In the human eye, a transparent cornea and lens combine to form the “refracton” to focus images on the retina. This requires the refracton to have a high refractive index “n,” mediated largely by extracellular collagen fibrils in the corneal stroma and the highly concentrated crystallin proteins in the cytoplasm of the lens fiber cells. Transparency is a result of short-range order in the spatial arrangement of corneal collagen fibrils and lens crystallins, generated in part by post-translational modifications (PTMs). However, while corneal collagen is remodeled continuously and replaced, lens crystallins are very long-lived and are not replaced and so accumulate PTMs over a lifetime. Eventually, a tipping point is reached when protein aggregation results in increased light scatter, inevitably leading to the iconic protein condensation–based disease, age-related cataract (ARC). Cataracts account for 50% of vision impairment worldwide, affecting far more people than other well-known protein aggregation–based diseases. However, because accumulation of crystallin PTMs begins before birth and long before ARC presents, we postulate that the lens protein PTMs contribute to a “cataractogenic load” that not only increases with age but also has protective effects on optical function by stabilizing lens crystallins until a tipping point is reached. In this review, we highlight decades of experimental findings that support the potential for PTMs to be protective during normal development. We hypothesize that ARC is preventable by protecting the biochemical and biophysical properties of lens proteins needed to maintain transparency, refraction, and optical function.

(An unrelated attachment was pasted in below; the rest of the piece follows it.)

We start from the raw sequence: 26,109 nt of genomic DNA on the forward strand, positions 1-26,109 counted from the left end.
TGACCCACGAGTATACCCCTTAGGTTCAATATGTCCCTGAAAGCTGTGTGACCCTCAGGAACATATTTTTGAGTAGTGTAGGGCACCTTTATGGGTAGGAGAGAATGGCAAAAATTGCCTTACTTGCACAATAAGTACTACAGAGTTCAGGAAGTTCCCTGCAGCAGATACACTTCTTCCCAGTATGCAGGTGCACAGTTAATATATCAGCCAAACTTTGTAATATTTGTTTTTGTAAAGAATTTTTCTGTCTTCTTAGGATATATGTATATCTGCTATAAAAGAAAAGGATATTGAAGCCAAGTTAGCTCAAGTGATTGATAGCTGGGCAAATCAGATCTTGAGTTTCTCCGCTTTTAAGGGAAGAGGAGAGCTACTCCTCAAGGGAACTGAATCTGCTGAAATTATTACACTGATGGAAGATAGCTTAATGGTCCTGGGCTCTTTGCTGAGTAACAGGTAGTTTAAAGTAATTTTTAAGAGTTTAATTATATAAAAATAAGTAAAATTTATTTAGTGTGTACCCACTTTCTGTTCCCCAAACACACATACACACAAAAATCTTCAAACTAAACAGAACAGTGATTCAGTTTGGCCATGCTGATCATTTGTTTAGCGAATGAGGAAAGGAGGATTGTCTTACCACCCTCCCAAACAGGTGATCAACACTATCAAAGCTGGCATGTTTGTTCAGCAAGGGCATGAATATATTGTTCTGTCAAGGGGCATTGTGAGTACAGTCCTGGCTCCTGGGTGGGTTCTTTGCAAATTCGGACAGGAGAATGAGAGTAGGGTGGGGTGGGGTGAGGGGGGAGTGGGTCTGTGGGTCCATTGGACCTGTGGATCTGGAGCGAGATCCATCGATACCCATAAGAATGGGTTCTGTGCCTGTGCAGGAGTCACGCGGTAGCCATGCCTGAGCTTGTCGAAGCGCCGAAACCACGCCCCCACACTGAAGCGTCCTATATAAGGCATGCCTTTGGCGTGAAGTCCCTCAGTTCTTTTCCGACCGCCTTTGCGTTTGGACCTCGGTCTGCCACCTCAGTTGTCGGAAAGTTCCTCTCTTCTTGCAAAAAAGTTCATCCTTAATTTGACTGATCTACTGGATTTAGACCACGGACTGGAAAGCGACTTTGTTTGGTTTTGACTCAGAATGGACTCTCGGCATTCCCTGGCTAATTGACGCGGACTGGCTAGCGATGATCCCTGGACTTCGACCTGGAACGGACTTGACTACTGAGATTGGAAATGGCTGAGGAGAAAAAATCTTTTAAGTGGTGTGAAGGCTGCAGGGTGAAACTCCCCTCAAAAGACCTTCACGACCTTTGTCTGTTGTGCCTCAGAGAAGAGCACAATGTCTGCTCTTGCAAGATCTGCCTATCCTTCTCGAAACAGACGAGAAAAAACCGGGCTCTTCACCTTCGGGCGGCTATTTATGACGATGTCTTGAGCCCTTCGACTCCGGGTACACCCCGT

Quinlan, R. A., & Clark, J. I. (2022). Insights into the biochemical and biophysical mechanisms mediating the longevity of the transparent optics of the eye lens. Journal of Biological Chemistry, 298(11), Article 102537. https://doi.org/10.1016/j.jbc.2022.102537